Betty O'Hara

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In addition to singing and composing, multi-talented jazz musician Betty O'Hara was proficient at several different instruments, including trumpet, cornet, piccolo-trumpet, flügelhorn, trombone, valve…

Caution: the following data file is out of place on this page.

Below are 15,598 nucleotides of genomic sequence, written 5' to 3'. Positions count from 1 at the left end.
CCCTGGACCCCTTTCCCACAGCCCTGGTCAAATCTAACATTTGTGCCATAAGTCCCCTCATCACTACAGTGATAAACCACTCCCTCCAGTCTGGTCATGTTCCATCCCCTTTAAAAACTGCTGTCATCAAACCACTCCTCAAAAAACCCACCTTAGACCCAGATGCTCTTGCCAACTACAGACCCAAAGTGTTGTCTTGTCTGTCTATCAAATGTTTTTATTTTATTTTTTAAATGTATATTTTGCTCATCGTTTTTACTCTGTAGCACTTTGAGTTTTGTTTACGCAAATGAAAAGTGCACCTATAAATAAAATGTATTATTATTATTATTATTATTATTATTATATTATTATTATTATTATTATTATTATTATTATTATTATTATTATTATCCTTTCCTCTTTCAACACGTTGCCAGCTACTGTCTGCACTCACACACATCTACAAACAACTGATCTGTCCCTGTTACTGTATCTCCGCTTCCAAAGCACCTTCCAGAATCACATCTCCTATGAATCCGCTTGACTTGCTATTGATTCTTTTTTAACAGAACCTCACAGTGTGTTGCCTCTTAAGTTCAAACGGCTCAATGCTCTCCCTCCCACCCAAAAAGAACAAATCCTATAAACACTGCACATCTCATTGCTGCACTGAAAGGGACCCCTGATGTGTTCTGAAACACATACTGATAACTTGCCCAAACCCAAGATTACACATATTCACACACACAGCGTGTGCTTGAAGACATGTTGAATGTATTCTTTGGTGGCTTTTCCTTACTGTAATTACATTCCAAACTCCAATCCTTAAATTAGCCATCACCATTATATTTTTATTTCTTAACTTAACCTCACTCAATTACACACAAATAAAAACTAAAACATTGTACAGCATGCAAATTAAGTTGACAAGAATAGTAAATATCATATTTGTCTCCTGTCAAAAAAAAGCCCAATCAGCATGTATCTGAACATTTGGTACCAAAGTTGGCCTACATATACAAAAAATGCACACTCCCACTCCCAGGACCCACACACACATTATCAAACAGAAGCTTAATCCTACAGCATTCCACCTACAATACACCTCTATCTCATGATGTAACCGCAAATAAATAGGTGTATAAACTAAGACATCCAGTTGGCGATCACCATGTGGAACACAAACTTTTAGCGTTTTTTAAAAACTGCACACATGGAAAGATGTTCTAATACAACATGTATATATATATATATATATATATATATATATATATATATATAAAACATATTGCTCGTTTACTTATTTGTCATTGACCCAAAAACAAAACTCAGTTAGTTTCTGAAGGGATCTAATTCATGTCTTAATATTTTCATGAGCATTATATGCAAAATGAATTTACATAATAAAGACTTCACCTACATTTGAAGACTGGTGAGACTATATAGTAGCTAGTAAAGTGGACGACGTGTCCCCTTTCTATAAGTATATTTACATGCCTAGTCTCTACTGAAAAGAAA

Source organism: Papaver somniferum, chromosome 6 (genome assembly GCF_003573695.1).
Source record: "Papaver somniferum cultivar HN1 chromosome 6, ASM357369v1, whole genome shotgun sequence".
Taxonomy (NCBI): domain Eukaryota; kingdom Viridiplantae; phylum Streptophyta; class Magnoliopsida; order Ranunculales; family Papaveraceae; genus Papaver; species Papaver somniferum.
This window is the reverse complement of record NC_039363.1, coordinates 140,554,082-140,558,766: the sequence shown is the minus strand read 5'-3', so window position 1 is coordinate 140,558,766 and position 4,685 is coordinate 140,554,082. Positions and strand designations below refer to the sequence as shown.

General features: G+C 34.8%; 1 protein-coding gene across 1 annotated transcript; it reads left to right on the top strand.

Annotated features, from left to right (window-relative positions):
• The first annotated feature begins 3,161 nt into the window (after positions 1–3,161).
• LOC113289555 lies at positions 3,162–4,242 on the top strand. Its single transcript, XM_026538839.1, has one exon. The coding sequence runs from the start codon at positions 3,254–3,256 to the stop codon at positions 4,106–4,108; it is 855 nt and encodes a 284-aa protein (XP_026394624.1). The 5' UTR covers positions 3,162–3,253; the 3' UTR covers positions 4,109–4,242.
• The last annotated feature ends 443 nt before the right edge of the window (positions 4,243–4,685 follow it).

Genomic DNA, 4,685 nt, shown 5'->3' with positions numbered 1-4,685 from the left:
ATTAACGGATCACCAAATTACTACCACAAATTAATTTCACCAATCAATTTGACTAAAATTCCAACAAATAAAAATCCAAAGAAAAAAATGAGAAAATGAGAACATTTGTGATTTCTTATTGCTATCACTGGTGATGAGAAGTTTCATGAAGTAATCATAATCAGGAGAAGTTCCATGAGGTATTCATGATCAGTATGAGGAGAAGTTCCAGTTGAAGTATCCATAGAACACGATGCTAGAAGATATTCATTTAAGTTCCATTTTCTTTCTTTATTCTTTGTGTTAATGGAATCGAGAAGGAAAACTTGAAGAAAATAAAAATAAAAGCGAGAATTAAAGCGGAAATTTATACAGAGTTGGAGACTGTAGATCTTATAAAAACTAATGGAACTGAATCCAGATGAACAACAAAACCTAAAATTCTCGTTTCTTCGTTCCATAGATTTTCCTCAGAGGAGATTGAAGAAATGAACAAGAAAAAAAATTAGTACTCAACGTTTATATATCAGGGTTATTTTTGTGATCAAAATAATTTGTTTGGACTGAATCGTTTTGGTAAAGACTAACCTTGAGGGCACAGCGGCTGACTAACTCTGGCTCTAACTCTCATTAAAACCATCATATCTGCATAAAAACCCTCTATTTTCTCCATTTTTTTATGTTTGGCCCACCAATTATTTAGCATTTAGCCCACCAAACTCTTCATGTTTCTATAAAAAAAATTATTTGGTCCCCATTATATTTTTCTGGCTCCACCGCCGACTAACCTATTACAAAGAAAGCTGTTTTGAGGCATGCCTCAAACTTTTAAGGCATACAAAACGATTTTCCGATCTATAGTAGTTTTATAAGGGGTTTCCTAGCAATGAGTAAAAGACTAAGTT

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In addition to singing and composing, multi-talented jazz musician Betty O'Hara was proficient at several different instruments, including trumpet, cornet, piccolo-trumpet, flügelhorn, trombone, valve trombone, and an uncommon instrument called the double-bell euphonium. Born in Earl Park, ID, sometime during the 1920s, O'Hara began her interest in music at the age of nine, when she took up the trumpet. After performing in such ensembles as the Hartford Connecticut Symphony, O'Hara relocated to southern California in the early '60s with her bass trombone-playing husband, Barrett O'Hara. O'Hara began working as a studio musician, before becoming a charter member of the Maiden Voyage Big Band during the late '70s, and forming the Jazzbirds with trumpeter/flügelhornist Stacy Rowles during the early '80s. It was also during the '80s that O'Hara recorded soundtracks for such hit prime-time TV programs as Hill Street Blues and Magnum P.I. In addition to issuing a pair of solo albums on her own (1985's Horns Aplenty and 1999's Woman's Intuition), O'Hara could be heard playing multi-instruments on recordings by other artists, including John Allred's In the Beginning, Dick Cary's And His Tuesday Night Friends and Catching Up, Rick Fay's Endangered Species, and a few compilations. O'Hara suffered two strokes in 1998, and after moving to a convalescent hospital, died at the age of 74 on April 18, 2000, in Sherman Oaks, CA, due to complications of a stroke.